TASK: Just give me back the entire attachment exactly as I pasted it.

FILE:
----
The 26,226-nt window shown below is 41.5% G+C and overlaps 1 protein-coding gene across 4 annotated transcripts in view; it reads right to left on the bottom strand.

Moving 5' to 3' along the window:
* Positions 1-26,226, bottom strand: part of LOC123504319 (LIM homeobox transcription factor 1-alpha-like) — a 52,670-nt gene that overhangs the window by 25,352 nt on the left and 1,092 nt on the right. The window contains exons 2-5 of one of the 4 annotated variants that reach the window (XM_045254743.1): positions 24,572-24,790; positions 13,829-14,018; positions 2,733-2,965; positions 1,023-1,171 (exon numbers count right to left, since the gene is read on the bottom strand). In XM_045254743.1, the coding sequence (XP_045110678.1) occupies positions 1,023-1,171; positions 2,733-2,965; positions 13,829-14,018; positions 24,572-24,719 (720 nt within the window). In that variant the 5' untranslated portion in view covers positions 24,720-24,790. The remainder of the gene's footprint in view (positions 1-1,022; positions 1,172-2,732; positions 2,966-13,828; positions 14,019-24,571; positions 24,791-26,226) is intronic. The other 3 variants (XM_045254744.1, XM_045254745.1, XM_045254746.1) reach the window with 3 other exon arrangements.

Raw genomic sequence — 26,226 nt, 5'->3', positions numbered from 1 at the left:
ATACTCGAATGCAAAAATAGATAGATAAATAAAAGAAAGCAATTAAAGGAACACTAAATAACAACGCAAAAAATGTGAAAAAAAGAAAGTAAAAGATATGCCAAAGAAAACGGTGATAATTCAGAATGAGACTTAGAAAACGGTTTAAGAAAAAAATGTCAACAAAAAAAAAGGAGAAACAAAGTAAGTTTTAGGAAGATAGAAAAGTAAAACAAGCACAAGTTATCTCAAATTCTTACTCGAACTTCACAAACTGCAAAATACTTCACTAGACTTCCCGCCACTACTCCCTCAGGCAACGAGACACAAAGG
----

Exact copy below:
The 26,226-nt window shown below is 41.5% G+C and overlaps 1 protein-coding gene across 4 annotated transcripts in view; it reads right to left on the bottom strand.

Moving 5' to 3' along the window:
* Positions 1-26,226, bottom strand: part of LOC123504319 (LIM homeobox transcription factor 1-alpha-like) — a 52,670-nt gene that overhangs the window by 25,352 nt on the left and 1,092 nt on the right. The window contains exons 2-5 of one of the 4 annotated variants that reach the window (XM_045254743.1): positions 24,572-24,790; positions 13,829-14,018; positions 2,733-2,965; positions 1,023-1,171 (exon numbers count right to left, since the gene is read on the bottom strand). In XM_045254743.1, the coding sequence (XP_045110678.1) occupies positions 1,023-1,171; positions 2,733-2,965; positions 13,829-14,018; positions 24,572-24,719 (720 nt within the window). In that variant the 5' untranslated portion in view covers positions 24,720-24,790. The remainder of the gene's footprint in view (positions 1-1,022; positions 1,172-2,732; positions 2,966-13,828; positions 14,019-24,571; positions 24,791-26,226) is intronic. The other 3 variants (XM_045254744.1, XM_045254745.1, XM_045254746.1) reach the window with 3 other exon arrangements.

Raw genomic sequence — 26,226 nt, 5'->3', positions numbered from 1 at the left:
ATACTCGAATGCAAAAATAGATAGATAAATAAAAGAAAGCAATTAAAGGAACACTAAATAACAACGCAAAAAATGTGAAAAAAAGAAAGTAAAAGATATGCCAAAGAAAACGGTGATAATTCAGAATGAGACTTAGAAAACGGTTTAAGAAAAAAATGTCAACAAAAAAAAAGGAGAAACAAAGTAAGTTTTAGGAAGATAGAAAAGTAAAACAAGCACAAGTTATCTCAAATTCTTACTCGAACTTCACAAACTGCAAAATACTTCACTAGACTTCCCGCCACTACTCCCTCAGGCAACGAGACACAAAGG